… The now-defunct but much-respected old vehicle journal in England, Old Motor, depicted this shot of an AEC bus in Québec in 1933, and it shows an X prefix, which is not noted elsewhere. Could ‘X’ have been a code for service/city buses? (now see John weeks’ reply.)
Until the 1970s, British vehicles were very popular in Canada, even though US factories had plants there, building several brands of tough US models. A visit by the writer in the 1970s reminds of some common British makes in service then – an Austin 1300 (named Austin America for export to North America) and the bigger Austin 1800 (dubbed The Land-Crab) with a Vauxhall Vict0r, consecutively registered in Ottawa, Ontario.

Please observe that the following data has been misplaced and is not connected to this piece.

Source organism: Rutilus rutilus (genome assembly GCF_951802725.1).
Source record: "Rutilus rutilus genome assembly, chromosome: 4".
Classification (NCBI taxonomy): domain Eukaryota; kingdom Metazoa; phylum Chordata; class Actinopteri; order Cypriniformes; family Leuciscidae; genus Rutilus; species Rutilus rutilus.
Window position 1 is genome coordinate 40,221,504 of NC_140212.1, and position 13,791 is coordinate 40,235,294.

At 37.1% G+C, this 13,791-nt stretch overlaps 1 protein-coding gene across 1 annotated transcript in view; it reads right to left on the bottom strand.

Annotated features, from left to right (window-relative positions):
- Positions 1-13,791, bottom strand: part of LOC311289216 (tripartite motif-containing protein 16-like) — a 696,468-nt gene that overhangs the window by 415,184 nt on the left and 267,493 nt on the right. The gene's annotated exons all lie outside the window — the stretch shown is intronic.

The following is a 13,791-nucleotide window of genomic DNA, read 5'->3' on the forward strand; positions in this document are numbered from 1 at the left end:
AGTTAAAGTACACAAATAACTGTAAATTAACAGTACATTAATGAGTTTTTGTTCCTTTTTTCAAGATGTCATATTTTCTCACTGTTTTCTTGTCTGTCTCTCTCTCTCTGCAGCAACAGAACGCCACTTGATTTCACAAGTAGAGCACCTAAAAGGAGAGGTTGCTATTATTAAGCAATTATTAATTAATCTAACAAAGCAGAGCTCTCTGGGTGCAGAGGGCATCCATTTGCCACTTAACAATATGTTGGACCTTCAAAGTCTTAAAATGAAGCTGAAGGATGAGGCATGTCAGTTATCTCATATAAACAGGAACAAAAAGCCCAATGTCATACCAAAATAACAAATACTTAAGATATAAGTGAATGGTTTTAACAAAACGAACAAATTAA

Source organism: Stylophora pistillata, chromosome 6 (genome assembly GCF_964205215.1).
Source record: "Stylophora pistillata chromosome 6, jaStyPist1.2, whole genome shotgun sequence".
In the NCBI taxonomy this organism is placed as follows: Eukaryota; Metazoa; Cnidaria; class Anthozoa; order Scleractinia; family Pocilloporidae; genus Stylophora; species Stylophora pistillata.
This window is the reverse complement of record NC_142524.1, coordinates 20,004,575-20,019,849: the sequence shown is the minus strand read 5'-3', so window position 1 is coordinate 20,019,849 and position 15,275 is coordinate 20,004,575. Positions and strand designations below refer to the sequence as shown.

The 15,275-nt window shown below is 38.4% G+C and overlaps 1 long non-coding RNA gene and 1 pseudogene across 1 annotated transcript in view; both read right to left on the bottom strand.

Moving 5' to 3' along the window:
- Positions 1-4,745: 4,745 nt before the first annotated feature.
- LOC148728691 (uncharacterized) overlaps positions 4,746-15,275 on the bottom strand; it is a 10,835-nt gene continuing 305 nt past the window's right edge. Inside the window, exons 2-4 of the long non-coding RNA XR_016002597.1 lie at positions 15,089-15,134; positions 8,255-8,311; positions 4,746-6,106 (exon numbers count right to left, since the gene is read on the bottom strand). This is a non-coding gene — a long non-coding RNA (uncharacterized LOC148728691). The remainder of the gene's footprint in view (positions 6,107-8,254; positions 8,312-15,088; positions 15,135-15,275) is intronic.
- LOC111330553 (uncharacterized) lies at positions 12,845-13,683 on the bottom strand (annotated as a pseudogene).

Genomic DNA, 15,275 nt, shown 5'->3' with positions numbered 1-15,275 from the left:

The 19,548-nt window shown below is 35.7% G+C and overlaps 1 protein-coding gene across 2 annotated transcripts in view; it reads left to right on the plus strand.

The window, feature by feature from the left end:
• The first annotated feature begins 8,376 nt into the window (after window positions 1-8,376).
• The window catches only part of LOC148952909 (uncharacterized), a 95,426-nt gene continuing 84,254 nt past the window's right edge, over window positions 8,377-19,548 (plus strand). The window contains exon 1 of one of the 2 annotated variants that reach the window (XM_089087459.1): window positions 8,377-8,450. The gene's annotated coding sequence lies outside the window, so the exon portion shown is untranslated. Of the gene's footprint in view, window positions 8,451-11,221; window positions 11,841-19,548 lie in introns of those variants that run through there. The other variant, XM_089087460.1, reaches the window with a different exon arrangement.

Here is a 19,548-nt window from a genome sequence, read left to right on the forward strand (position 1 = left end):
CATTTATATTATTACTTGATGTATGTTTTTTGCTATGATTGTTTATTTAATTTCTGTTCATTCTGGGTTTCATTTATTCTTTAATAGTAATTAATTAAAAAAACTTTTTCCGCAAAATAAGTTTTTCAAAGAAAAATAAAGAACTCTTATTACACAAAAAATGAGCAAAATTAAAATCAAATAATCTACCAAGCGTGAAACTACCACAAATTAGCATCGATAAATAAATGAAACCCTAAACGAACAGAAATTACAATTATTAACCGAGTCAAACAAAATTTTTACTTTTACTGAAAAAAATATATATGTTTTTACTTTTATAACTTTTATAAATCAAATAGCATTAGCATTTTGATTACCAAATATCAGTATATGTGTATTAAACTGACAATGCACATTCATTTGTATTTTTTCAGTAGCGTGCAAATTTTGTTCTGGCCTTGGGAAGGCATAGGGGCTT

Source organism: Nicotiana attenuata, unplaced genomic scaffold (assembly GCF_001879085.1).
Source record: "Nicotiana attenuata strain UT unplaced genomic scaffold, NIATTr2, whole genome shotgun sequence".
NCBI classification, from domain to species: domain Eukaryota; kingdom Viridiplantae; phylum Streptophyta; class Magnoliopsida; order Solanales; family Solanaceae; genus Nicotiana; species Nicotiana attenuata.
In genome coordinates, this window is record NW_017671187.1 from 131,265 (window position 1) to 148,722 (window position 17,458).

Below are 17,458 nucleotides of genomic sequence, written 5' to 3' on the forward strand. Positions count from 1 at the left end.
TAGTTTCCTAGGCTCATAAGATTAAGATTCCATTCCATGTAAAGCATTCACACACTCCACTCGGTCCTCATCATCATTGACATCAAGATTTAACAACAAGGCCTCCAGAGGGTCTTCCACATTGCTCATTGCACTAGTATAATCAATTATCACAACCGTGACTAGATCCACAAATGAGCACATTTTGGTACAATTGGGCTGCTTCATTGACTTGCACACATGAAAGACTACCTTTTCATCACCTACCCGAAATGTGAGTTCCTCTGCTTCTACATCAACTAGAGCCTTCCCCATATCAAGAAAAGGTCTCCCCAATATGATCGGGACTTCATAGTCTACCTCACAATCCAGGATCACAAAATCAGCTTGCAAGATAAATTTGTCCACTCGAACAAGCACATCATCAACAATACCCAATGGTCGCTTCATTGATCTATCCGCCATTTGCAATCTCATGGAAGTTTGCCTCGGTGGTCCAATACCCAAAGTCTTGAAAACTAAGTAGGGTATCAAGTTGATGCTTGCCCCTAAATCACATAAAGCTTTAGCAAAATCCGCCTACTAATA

This Austin America carried a ‘Q’ international oval, to display the owner’s pride in his province and perhaps his wish to secede from Greater Canada, the better to develop the bizarre patois of the ancient French language, which the Québecois have made their own..
British Commer lorries were represented in Canada, as this 1954 photo shows of a Government vehicle in Ontario – where the small ‘C’ stood for Cargo (or Carrier (or Commercial) vehicle). Several interpretations worldwide of the letter! .